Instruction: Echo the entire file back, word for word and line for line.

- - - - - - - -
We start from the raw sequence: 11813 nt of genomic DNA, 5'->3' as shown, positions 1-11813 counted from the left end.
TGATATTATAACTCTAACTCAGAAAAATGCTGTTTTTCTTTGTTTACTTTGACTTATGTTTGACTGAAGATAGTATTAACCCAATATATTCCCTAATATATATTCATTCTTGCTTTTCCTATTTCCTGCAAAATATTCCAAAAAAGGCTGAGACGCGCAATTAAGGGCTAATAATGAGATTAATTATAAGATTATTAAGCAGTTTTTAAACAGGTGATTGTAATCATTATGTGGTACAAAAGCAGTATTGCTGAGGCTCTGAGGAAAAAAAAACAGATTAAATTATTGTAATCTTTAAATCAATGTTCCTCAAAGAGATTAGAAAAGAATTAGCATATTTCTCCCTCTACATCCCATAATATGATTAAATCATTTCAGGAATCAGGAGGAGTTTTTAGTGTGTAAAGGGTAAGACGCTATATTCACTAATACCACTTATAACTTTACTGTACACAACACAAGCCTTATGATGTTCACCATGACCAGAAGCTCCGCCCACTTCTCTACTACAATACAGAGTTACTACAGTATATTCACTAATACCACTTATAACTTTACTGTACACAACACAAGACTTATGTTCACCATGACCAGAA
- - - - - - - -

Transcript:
We start from the raw sequence: 11813 nt of genomic DNA, 5'->3' as shown, positions 1-11813 counted from the left end.
TGATATTATAACTCTAACTCAGAAAAATGCTGTTTTTCTTTGTTTACTTTGACTTATGTTTGACTGAAGATAGTATTAACCCAATATATTCCCTAATATATATTCATTCTTGCTTTTCCTATTTCCTGCAAAATATTCCAAAAAAGGCTGAGACGCGCAATTAAGGGCTAATAATGAGATTAATTATAAGATTATTAAGCAGTTTTTAAACAGGTGATTGTAATCATTATGTGGTACAAAAGCAGTATTGCTGAGGCTCTGAGGAAAAAAAAACAGATTAAATTATTGTAATCTTTAAATCAATGTTCCTCAAAGAGATTAGAAAAGAATTAGCATATTTCTCCCTCTACATCCCATAATATGATTAAATCATTTCAGGAATCAGGAGGAGTTTTTAGTGTGTAAAGGGTAAGACGCTATATTCACTAATACCACTTATAACTTTACTGTACACAACACAAGCCTTATGATGTTCACCATGACCAGAAGCTCCGCCCACTTCTCTACTACAATACAGAGTTACTACAGTATATTCACTAATACCACTTATAACTTTACTGTACACAACACAAGACTTATGTTCACCATGACCAGAA